John Jordan "Buck" O'Neil (November 13, 1911 – October 6, 2006) was an American first baseman and manager in Negro league baseball, most notably in the Negro American League with the Kansas City Monarchs. After his playing days, he became the first African American coach in Major League Baseball, and also worked as a scout. In his later years he became a popular and renowned speaker and interview subject, helping to renew widespread interest in the Negro leagues, and played a major role in establishing the Negro Leagues Baseball Museum in Kansas City, Missouri
Born in rural Carrabelle, Florida, O'Neil was initially denied the opportunity to attend high school due to racial segregation; at the time, Florida had only four high schools specifically for African Americans. However, after working a summer in a celery field with his father, O'Neil left home to live with relatives and attend Edward Waters College in Jacksonville, where he completed high school and two years of college courses. He left Florida in 1934 for several years of semi-professional "barnstorming" experiences (playing interracial exhibition games), where one of his teammates was the legendary Satchel Paige. The effort paid off, and in 1937, O'Neil signed with the Memphis Red Sox for their first year of play in the newly-formed Negro American League. His contract was sold to the Monarchs the following year.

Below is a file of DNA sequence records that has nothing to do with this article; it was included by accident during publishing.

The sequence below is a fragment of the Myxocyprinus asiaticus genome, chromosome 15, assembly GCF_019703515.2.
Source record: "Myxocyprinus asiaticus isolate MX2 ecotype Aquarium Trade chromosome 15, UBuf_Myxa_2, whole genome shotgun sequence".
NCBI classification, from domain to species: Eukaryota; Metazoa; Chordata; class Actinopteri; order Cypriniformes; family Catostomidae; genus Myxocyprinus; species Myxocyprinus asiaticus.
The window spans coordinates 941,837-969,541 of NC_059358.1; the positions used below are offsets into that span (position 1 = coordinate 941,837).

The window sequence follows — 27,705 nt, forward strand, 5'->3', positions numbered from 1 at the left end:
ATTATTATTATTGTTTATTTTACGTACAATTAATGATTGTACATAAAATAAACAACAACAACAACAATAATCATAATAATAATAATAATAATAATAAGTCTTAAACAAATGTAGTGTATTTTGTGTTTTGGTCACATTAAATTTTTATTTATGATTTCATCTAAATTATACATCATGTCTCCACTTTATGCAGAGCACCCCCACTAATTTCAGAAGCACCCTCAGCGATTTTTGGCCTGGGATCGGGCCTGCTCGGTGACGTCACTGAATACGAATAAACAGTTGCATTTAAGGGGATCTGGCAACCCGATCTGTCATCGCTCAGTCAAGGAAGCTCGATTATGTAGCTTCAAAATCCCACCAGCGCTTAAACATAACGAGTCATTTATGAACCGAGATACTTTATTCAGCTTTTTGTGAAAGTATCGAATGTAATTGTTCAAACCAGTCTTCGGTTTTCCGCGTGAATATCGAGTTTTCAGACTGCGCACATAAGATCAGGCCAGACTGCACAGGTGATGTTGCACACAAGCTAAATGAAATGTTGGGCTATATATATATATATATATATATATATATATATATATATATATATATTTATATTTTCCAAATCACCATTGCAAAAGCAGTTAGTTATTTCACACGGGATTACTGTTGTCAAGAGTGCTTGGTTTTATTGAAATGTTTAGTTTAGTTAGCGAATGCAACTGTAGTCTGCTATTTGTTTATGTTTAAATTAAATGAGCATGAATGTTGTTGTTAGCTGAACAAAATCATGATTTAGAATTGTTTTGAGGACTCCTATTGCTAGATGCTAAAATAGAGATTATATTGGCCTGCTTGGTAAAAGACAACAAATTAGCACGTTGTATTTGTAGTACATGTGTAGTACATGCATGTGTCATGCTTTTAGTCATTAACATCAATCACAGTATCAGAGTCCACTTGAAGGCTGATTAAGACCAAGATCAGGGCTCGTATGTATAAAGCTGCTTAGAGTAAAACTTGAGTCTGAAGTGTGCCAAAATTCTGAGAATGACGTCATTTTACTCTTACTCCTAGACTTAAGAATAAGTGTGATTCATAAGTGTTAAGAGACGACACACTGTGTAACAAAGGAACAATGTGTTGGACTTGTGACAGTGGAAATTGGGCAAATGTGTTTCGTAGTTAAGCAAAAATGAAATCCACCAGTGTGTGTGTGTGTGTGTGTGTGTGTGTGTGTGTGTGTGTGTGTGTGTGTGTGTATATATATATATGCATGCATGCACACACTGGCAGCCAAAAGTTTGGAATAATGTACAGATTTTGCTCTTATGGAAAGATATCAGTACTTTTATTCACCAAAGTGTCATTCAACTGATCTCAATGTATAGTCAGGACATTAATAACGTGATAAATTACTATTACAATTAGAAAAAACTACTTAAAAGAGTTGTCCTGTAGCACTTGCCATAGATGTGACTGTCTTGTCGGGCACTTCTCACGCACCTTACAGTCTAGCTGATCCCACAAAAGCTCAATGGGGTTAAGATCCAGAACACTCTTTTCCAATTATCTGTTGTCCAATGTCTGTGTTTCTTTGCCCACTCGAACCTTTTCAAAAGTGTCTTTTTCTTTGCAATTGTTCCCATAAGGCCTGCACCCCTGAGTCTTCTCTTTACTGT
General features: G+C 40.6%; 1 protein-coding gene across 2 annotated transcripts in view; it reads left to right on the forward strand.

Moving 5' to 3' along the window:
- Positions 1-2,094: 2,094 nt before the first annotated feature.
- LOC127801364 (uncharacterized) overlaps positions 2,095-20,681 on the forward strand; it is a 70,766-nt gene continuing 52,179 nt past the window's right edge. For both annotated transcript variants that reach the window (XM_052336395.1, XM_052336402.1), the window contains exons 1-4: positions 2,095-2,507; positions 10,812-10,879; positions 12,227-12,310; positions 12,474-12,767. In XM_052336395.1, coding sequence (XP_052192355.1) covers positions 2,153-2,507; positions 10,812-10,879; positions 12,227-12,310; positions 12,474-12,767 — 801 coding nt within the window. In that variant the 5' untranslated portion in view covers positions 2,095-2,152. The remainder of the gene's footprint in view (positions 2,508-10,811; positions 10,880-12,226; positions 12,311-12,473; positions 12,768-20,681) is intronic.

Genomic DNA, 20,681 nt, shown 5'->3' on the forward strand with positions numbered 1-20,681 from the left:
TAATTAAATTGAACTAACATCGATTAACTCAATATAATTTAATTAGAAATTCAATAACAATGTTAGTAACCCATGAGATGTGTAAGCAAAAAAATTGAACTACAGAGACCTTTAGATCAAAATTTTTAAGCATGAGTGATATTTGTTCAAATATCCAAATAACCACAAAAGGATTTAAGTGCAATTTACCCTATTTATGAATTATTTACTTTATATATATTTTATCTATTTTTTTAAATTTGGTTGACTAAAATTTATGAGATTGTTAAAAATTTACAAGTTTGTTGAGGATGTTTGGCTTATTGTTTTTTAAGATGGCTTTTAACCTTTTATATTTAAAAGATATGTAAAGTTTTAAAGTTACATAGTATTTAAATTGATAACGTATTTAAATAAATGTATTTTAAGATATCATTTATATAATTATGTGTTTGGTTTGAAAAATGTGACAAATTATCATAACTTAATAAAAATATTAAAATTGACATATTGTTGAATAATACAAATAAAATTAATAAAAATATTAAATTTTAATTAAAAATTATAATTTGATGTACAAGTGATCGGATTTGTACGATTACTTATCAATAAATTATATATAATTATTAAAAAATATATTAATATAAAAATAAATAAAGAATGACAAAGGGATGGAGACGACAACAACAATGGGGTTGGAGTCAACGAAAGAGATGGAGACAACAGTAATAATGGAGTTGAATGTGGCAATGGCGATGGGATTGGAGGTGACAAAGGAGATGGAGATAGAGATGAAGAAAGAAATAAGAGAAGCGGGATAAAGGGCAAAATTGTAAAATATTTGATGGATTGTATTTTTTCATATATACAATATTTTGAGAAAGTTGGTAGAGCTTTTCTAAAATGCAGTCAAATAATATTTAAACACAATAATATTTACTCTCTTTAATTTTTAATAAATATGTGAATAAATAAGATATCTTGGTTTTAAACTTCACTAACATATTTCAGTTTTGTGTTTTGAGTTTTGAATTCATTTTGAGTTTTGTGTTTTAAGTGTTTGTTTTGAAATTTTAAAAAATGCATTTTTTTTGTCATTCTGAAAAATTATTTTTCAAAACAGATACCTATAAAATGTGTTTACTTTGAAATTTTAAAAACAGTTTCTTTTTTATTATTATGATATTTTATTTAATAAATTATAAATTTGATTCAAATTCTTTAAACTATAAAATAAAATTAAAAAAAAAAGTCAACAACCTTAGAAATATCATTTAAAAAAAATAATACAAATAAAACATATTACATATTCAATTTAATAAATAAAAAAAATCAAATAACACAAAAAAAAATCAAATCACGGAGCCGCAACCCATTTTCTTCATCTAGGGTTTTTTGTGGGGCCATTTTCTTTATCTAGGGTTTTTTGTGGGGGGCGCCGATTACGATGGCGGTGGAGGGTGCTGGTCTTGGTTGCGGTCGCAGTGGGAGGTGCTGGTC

O'Neil had a career batting average of .288, including four .300-plus seasons at the plate. In 1946 the first baseman led the league in hitting with a .353 average and followed that in 1947 with a career-best .358 mark. He also posted averages of .345 in 1940 and .330 in 1949. He played in four East-West All-Star games and two Negro League World Series.
A World War II tour in the U.S. Navy from 1943–1945 briefly interrupted his playing career.
In 1948, one year after Jackie Robinson broke the major leagues' color line, O'Neil took over as player/manager of the Monarchs and guided them to two league titles in 1953 and 1955.